Postman’s Park is a little bit of paradise, tucked away between King Edward Street and Aldersgate Street, it’s easy to pass by without even noticing it is there. That is a shame, because it is definitely worth a visit if you find yourself in the City – particularly in May when you may be lucky enough to see the Handkerchief Tree in bloom.
It is called Postman’s Park because the large and elegant building to its south used to be the headquarters of the General Post Office (GPO) and it was the favourite place for Postmen to have lunch or perhaps a walk around the park when a difficult conversation was required.
Whatever time of year I visit Postman’s Park there is something to see. Early May sees the Handkerchief Tree (Davidia involucrate) in all its glory. It has inconspicuous flowers in May surrounded by a large, white bract, followed by egg shaped fruits about 1½” long, green with russet spotting. These white bracts give the tree its name becuase it looks like handkerchiefs are hanging from its branches.
This tree was discovered in 1868 by Père Armand David in western China. Approximately 30 years later Paul Farges, a French plant collector, sent 37 seeds of Davidia to the nursery of Maurice de Villmoran in France, but they failed to germinate and were recycled on a compost heap.
In early years of the 20 Century, Augustine Henry, a British doctor serving in the Imperial Chinese Maritime Customs Service was studying Chinese herbal medicine. While looking for plants with medicinal use, he discovered a single specimen of the Handkerchief Tree. His description inspired Harry Veitch of the Veitch Nursery (the biggest and most successful in Britain) to obtain a specimen, so he could be the first in Europe to offer a Handkerchief Tree for sale.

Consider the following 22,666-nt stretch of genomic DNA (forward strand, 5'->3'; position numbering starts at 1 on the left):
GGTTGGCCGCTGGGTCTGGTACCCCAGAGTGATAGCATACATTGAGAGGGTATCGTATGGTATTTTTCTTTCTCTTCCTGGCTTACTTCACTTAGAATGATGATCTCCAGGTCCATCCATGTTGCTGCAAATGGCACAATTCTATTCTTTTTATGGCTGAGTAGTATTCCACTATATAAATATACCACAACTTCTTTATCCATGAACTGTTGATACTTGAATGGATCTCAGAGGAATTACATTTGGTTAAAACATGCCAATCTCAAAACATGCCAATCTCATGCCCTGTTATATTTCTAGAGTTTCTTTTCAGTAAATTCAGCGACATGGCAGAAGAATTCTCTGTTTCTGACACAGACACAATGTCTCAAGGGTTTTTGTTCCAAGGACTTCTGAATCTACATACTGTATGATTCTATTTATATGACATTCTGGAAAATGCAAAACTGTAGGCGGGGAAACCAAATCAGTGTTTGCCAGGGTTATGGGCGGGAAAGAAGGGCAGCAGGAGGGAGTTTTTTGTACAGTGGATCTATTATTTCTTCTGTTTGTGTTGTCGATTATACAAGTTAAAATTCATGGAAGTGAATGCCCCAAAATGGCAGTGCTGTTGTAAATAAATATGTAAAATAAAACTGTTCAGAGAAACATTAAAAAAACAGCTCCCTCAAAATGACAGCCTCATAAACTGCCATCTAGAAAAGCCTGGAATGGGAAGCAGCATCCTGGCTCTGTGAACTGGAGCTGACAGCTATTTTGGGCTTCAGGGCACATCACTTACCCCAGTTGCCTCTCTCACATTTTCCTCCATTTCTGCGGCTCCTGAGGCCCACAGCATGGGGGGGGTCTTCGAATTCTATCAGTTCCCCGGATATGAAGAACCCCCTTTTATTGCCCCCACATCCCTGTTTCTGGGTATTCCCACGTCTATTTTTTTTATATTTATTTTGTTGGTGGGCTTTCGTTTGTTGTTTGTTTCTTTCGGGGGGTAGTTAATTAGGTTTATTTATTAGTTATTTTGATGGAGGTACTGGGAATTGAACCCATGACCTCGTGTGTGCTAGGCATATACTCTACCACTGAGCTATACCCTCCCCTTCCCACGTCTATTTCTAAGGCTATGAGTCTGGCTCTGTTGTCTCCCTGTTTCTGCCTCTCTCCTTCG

Veitch engaged Ernest Wilson, a 23-year-old gardener at Kew, to go to China to find the tree. Veitch told Wilson to ‘go for the big one and do not waste time and money looking for other plants’. Wilson clearly did not listen as he went on to discover over 1,000 plants in China during that expedition. At this time, the Boxer Rebellion against foreigners in China was underway, promoted by the ‘Society of Patriotic and Harmonious Fists’, and enroute, Wilson was imprisoned as a spy by the rebels. He suffered from a recurring bouts of fever during the journey and was shipwrecked on the Red River because the captain of the ship was high on opium.
Wilson eventually reached Dr Henry in 1899. He could only draw a rough map of the tree’s location with as many landmarks as he could remember. Wilson set off and reached the village in 1900. He negotiated with the locals to identify the tree, only to discover that there was nothing to be seen, the tree had been chopped down the previous year for timber to help build a house. He had travelled 13,000 miles – for nothing.
The nearest other known tree was the original one seen by Père David in the city of Mupin, hundreds of miles to the west. Wilson tried to console himself by going on a short plant collecting expedition to hills further to the west. One of his finds was Actinidia chinensis. Then, after a further three weeks, he suddenly saw a Handkerchief Tree in flower. He waited for the tree to set seed. While waiting he collected Acer griseum, Clematis armandii, Clematis montana, Magnolia delavayi amongst many, many other plants. He then packed up his collection and set off for Hong Kong.
Twenty-four hours from Hong Kong he camped for the night. In the morning there was a heavy mist. Wilson sat and waited for the mist to rise, as it did so Wilson saw a Handkerchief Tree across the clearing, in full bloom. He waited to collect seeds once again, and eventually arrived back in Britain in 1903 with 13,000 seeds.
In the meantime, the seeds sent to Villmoran in 1897 had started to grow on the compost heap. What they didn’t know then was that the seeds need a period of up to two years of alternating cold and warmth to stimulate germination.
France had the first flowering Handkerchief Tree in 1906. The tree first flowered in Veitch’s British Nursery in 1911.